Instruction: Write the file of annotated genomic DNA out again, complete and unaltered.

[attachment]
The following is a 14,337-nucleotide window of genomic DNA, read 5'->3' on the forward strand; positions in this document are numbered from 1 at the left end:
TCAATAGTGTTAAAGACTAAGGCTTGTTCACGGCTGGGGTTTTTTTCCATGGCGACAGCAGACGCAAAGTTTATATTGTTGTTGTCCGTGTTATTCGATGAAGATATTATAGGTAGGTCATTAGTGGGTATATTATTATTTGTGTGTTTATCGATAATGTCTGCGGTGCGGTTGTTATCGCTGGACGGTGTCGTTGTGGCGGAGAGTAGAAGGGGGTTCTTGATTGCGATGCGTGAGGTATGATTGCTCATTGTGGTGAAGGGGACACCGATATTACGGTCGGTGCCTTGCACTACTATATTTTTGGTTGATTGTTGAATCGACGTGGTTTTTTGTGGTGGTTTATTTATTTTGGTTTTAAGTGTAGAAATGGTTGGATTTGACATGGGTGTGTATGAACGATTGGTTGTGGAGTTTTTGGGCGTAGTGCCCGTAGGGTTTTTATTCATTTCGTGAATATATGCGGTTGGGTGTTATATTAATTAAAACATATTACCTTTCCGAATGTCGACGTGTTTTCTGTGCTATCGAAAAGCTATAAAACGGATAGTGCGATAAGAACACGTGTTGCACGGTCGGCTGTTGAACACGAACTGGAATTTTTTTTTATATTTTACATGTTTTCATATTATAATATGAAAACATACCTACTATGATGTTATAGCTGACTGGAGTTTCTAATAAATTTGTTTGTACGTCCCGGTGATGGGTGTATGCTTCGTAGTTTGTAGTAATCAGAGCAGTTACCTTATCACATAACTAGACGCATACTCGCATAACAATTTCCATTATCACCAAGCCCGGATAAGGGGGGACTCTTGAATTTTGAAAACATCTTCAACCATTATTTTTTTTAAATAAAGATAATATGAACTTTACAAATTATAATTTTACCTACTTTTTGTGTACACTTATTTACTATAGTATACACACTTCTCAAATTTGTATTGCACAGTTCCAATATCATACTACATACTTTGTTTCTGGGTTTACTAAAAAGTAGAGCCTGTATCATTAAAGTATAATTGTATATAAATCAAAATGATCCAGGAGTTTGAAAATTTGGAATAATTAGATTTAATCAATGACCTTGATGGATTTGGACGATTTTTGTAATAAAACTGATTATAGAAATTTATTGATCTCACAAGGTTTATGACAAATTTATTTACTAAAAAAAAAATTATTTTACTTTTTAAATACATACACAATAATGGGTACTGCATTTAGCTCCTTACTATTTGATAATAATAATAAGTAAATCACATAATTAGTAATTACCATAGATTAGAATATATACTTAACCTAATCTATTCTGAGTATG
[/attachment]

The following is a 14,337-nucleotide window of genomic DNA, read 5'->3' on the forward strand; positions in this document are numbered from 1 at the left end:
TCAATAGTGTTAAAGACTAAGGCTTGTTCACGGCTGGGGTTTTTTTCCATGGCGACAGCAGACGCAAAGTTTATATTGTTGTTGTCCGTGTTATTCGATGAAGATATTATAGGTAGGTCATTAGTGGGTATATTATTATTTGTGTGTTTATCGATAATGTCTGCGGTGCGGTTGTTATCGCTGGACGGTGTCGTTGTGGCGGAGAGTAGAAGGGGGTTCTTGATTGCGATGCGTGAGGTATGATTGCTCATTGTGGTGAAGGGGACACCGATATTACGGTCGGTGCCTTGCACTACTATATTTTTGGTTGATTGTTGAATCGACGTGGTTTTTTGTGGTGGTTTATTTATTTTGGTTTTAAGTGTAGAAATGGTTGGATTTGACATGGGTGTGTATGAACGATTGGTTGTGGAGTTTTTGGGCGTAGTGCCCGTAGGGTTTTTATTCATTTCGTGAATATATGCGGTTGGGTGTTATATTAATTAAAACATATTACCTTTCCGAATGTCGACGTGTTTTCTGTGCTATCGAAAAGCTATAAAACGGATAGTGCGATAAGAACACGTGTTGCACGGTCGGCTGTTGAACACGAACTGGAATTTTTTTTTATATTTTACATGTTTTCATATTATAATATGAAAACATACCTACTATGATGTTATAGCTGACTGGAGTTTCTAATAAATTTGTTTGTACGTCCCGGTGATGGGTGTATGCTTCGTAGTTTGTAGTAATCAGAGCAGTTACCTTATCACATAACTAGACGCATACTCGCATAACAATTTCCATTATCACCAAGCCCGGATAAGGGGGGACTCTTGAATTTTGAAAACATCTTCAACCATTATTTTTTTTAAATAAAGATAATATGAACTTTACAAATTATAATTTTACCTACTTTTTGTGTACACTTATTTACTATAGTATACACACTTCTCAAATTTGTATTGCACAGTTCCAATATCATACTACATACTTTGTTTCTGGGTTTACTAAAAAGTAGAGCCTGTATCATTAAAGTATAATTGTATATAAATCAAAATGATCCAGGAGTTTGAAAATTTGGAATAATTAGATTTAATCAATGACCTTGATGGATTTGGACGATTTTTGTAATAAAACTGATTATAGAAATTTATTGATCTCACAAGGTTTATGACAAATTTATTTACTAAAAAAAAAATTATTTTACTTTTTAAATACATACACAATAATGGGTACTGCATTTAGCTCCTTACTATTTGATAATAATAATAAGTAAATCACATAATTAGTAATTACCATAGATTAGAATATATACTTAACCTAATCTATTCTGAGTATG